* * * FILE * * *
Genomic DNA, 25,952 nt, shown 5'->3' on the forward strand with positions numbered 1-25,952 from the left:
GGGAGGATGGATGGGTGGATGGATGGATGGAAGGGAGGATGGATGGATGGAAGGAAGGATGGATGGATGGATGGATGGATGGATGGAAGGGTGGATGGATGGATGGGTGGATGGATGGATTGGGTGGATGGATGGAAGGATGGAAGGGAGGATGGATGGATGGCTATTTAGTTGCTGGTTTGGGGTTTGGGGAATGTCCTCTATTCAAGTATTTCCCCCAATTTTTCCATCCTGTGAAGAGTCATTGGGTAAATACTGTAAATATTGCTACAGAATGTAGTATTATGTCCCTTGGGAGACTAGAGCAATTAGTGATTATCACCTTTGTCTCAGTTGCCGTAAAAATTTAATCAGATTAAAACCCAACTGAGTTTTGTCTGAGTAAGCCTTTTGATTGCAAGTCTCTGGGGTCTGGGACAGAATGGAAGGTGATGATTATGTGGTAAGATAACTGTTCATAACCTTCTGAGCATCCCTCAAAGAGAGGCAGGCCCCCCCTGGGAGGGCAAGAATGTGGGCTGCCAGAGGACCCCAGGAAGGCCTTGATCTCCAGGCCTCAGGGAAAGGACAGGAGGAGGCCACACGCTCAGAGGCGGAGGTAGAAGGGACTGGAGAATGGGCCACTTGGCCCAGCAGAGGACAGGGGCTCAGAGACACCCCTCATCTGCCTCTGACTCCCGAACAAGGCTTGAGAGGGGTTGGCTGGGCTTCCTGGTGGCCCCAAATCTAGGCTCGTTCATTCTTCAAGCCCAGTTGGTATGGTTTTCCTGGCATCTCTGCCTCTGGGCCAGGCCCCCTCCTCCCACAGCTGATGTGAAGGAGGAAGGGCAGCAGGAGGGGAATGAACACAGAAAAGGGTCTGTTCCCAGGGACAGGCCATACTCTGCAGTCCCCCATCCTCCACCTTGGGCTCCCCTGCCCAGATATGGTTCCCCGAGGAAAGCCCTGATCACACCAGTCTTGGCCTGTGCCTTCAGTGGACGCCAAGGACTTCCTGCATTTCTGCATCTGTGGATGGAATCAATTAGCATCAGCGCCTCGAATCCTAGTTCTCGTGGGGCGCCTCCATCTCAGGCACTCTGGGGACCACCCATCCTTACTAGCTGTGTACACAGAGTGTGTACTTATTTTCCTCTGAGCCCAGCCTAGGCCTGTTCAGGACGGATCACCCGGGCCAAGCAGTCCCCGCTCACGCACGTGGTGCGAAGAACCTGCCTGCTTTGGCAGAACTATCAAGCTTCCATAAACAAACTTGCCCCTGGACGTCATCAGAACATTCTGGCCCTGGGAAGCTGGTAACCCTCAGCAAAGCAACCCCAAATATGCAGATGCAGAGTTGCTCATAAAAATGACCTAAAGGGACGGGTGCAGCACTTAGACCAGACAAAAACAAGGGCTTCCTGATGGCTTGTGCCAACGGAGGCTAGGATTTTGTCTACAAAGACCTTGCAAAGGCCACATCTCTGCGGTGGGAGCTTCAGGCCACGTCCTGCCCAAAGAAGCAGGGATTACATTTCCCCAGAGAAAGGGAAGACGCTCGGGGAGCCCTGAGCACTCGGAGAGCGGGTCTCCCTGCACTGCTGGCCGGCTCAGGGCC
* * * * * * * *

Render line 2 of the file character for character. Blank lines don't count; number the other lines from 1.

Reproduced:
GGGAGGATGGATGGGTGGATGGATGGATGGAAGGGAGGATGGATGGATGGAAGGAAGGATGGATGGATGGATGGATGGATGGATGGAAGGGTGGATGGATGGATGGGTGGATGGATGGATTGGGTGGATGGATGGAAGGATGGAAGGGAGGATGGATGGATGGCTATTTAGTTGCTGGTTTGGGGTTTGGGGAATGTCCTCTATTCAAGTATTTCCCCCAATTTTTCCATCCTGTGAAGAGTCATTGGGTAAATACTGTAAATATTGCTACAGAATGTAGTATTATGTCCCTTGGGAGACTAGAGCAATTAGTGATTATCACCTTTGTCTCAGTTGCCGTAAAAATTTAATCAGATTAAAACCCAACTGAGTTTTGTCTGAGTAAGCCTTTTGATTGCAAGTCTCTGGGGTCTGGGACAGAATGGAAGGTGATGATTATGTGGTAAGATAACTGTTCATAACCTTCTGAGCATCCCTCAAAGAGAGGCAGGCCCCCCCTGGGAGGGCAAGAATGTGGGCTGCCAGAGGACCCCAGGAAGGCCTTGATCTCCAGGCCTCAGGGAAAGGACAGGAGGAGGCCACACGCTCAGAGGCGGAGGTAGAAGGGACTGGAGAATGGGCCACTTGGCCCAGCAGAGGACAGGGGCTCAGAGACACCCCTCATCTGCCTCTGACTCCCGAACAAGGCTTGAGAGGGGTTGGCTGGGCTTCCTGGTGGCCCCAAATCTAGGCTCGTTCATTCTTCAAGCCCAGTTGGTATGGTTTTCCTGGCATCTCTGCCTCTGGGCCAGGCCCCCTCCTCCCACAGCTGATGTGAAGGAGGAAGGGCAGCAGGAGGGGAATGAACACAGAAAAGGGTCTGTTCCCAGGGACAGGCCATACTCTGCAGTCCCCCATCCTCCACCTTGGGCTCCCCTGCCCAGATATGGTTCCCCGAGGAAAGCCCTGATCACACCAGTCTTGGCCTGTGCCTTCAGTGGACGCCAAGGACTTCCTGCATTTCTGCATCTGTGGATGGAATCAATTAGCATCAGCGCCTCGAATCCTAGTTCTCGTGGGGCGCCTCCATCTCAGGCACTCTGGGGACCACCCATCCTTACTAGCTGTGTACACAGAGTGTGTACTTATTTTCCTCTGAGCCCAGCCTAGGCCTGTTCAGGACGGATCACCCGGGCCAAGCAGTCCCCGCTCACGCACGTGGTGCGAAGAACCTGCCTGCTTTGGCAGAACTATCAAGCTTCCATAAACAAACTTGCCCCTGGACGTCATCAGAACATTCTGGCCCTGGGAAGCTGGTAACCCTCAGCAAAGCAACCCCAAATATGCAGATGCAGAGTTGCTCATAAAAATGACCTAAAGGGACGGGTGCAGCACTTAGACCAGACAAAAACAAGGGCTTCCTGATGGCTTGTGCCAACGGAGGCTAGGATTTTGTCTACAAAGACCTTGCAAAGGCCACATCTCTGCGGTGGGAGCTTCAGGCCACGTCCTGCCCAAAGAAGCAGGGATTACATTTCCCCAGAGAAAGGGAAGACGCTCGGGGAGCCCTGAGCACTCGGAGAGCGGGTCTCCCTGCACTGCTGGCCGGCTCAGGGCC